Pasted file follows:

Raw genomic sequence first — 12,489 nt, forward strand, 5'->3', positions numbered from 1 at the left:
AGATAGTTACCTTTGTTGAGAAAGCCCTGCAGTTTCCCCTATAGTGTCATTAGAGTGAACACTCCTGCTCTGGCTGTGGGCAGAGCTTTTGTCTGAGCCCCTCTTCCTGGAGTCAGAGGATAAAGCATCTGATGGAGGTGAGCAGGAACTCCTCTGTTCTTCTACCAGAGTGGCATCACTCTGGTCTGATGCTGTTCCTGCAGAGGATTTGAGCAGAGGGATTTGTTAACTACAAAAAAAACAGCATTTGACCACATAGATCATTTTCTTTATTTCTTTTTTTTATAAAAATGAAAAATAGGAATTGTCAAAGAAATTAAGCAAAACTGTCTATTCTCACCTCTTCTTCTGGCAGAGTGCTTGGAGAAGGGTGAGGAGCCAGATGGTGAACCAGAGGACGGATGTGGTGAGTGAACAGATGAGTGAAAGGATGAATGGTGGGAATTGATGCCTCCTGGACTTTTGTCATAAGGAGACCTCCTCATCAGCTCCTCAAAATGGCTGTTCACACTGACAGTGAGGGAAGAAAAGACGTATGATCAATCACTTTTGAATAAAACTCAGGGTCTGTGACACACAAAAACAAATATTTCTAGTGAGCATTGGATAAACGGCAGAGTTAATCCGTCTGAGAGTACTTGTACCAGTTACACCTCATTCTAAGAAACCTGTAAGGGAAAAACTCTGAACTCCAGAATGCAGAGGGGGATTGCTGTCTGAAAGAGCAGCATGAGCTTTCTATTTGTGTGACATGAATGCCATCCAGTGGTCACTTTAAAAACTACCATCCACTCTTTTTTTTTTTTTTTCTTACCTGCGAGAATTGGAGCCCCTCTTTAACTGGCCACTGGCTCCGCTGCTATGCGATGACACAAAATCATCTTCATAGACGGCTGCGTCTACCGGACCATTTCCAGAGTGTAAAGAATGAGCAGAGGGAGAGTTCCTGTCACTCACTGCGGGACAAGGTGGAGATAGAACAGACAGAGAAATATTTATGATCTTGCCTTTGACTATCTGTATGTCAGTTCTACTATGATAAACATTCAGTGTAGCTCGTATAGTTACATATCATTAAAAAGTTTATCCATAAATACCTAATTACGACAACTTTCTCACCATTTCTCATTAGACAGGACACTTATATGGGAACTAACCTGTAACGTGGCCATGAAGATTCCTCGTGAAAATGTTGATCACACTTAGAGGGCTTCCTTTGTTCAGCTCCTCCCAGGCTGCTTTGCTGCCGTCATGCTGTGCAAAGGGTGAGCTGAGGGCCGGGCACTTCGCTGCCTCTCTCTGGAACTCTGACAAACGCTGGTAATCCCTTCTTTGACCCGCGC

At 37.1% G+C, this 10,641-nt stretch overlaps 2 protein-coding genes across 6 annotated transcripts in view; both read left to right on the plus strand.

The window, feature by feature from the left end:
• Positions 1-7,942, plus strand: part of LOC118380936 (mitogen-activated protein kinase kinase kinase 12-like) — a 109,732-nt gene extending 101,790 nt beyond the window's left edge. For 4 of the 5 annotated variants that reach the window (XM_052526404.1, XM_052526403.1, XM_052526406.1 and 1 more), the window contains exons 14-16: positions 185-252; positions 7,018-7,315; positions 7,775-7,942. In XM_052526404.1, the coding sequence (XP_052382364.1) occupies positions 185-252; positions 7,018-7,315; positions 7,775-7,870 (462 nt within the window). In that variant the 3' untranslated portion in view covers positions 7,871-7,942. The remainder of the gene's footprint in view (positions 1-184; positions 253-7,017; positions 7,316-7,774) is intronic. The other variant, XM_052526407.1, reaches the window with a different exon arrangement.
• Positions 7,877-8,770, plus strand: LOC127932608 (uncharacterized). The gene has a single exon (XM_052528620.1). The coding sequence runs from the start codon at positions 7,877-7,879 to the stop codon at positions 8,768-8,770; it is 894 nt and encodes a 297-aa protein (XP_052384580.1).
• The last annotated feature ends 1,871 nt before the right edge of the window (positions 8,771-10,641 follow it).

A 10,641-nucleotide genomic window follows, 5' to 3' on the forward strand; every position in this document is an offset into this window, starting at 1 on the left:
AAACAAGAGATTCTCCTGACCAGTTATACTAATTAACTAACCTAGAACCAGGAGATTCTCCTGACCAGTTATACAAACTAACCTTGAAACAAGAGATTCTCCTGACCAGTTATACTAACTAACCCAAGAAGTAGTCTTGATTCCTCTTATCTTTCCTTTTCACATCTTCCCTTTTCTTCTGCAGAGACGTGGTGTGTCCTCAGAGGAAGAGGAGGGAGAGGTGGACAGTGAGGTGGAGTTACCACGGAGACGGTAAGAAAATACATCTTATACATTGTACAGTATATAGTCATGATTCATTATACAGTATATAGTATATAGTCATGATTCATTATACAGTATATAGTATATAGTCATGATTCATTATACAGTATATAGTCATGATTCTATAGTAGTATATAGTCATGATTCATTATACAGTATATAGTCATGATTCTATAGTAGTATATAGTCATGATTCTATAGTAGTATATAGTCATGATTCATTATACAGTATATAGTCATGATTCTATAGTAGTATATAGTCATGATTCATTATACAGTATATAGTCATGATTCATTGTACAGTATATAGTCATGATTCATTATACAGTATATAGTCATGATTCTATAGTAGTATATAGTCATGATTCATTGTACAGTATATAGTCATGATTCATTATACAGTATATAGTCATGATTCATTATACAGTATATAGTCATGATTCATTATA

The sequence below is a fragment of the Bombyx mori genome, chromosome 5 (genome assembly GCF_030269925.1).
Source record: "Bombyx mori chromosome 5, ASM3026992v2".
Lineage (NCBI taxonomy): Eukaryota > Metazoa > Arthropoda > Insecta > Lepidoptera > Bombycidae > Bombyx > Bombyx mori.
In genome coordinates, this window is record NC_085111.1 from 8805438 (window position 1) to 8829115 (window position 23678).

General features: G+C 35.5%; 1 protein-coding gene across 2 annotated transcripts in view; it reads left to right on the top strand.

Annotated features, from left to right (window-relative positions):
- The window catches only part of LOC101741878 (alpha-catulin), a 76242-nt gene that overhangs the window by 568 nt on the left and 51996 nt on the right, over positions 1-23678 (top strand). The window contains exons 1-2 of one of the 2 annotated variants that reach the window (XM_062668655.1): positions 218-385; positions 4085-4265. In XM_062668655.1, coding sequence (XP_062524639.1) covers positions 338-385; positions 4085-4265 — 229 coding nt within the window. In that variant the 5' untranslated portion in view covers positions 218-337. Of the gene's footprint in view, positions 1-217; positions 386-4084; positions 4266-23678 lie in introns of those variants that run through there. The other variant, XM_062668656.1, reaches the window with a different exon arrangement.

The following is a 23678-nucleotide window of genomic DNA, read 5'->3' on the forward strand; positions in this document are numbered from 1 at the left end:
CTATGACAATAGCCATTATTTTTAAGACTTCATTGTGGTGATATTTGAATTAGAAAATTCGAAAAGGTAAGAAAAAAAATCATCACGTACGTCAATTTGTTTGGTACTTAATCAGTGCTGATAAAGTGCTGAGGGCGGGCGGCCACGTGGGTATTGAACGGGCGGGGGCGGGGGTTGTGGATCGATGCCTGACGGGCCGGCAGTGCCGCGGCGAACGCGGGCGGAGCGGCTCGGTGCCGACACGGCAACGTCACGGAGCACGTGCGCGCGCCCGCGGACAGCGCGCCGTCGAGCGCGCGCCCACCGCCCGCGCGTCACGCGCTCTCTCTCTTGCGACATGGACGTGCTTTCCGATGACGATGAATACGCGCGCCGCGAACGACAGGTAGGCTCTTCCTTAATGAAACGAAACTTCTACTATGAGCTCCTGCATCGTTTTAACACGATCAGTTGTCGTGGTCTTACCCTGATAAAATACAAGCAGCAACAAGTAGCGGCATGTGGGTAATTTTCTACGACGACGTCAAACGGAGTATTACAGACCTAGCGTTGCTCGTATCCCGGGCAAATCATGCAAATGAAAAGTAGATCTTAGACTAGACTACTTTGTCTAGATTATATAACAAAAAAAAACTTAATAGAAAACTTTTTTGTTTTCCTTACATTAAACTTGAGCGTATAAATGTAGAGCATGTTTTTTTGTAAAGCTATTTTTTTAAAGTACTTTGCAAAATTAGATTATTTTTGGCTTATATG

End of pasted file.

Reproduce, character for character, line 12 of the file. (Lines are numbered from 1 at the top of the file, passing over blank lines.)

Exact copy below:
Lineage (NCBI taxonomy): Eukaryota > Metazoa > Arthropoda > Insecta > Lepidoptera > Bombycidae > Bombyx > Bombyx mori.